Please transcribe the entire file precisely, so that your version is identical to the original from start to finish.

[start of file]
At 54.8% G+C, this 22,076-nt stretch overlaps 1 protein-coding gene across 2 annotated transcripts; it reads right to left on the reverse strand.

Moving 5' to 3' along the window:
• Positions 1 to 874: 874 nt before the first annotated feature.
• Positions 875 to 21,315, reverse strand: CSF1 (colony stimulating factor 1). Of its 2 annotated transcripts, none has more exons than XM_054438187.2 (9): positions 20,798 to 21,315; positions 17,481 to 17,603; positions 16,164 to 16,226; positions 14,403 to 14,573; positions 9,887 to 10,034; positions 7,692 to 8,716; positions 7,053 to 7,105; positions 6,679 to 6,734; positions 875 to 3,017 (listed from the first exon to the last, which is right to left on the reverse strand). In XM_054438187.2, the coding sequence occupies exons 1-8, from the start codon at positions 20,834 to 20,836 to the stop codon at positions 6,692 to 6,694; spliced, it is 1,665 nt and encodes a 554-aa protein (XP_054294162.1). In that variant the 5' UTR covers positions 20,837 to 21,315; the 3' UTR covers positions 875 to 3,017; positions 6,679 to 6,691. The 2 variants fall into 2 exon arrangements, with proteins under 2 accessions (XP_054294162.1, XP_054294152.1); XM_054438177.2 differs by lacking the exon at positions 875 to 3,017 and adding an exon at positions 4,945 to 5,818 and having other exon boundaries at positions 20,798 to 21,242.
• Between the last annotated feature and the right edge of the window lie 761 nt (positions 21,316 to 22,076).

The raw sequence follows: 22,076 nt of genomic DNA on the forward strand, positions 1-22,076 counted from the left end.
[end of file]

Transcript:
At 54.8% G+C, this 22,076-nt stretch overlaps 1 protein-coding gene across 2 annotated transcripts; it reads right to left on the reverse strand.

Moving 5' to 3' along the window:
• Positions 1 to 874: 874 nt before the first annotated feature.
• Positions 875 to 21,315, reverse strand: CSF1 (colony stimulating factor 1). Of its 2 annotated transcripts, none has more exons than XM_054438187.2 (9): positions 20,798 to 21,315; positions 17,481 to 17,603; positions 16,164 to 16,226; positions 14,403 to 14,573; positions 9,887 to 10,034; positions 7,692 to 8,716; positions 7,053 to 7,105; positions 6,679 to 6,734; positions 875 to 3,017 (listed from the first exon to the last, which is right to left on the reverse strand). In XM_054438187.2, the coding sequence occupies exons 1-8, from the start codon at positions 20,834 to 20,836 to the stop codon at positions 6,692 to 6,694; spliced, it is 1,665 nt and encodes a 554-aa protein (XP_054294162.1). In that variant the 5' UTR covers positions 20,837 to 21,315; the 3' UTR covers positions 875 to 3,017; positions 6,679 to 6,691. The 2 variants fall into 2 exon arrangements, with proteins under 2 accessions (XP_054294162.1, XP_054294152.1); XM_054438177.2 differs by lacking the exon at positions 875 to 3,017 and adding an exon at positions 4,945 to 5,818 and having other exon boundaries at positions 20,798 to 21,242.
• Between the last annotated feature and the right edge of the window lie 761 nt (positions 21,316 to 22,076).

The raw sequence follows: 22,076 nt of genomic DNA on the forward strand, positions 1-22,076 counted from the left end.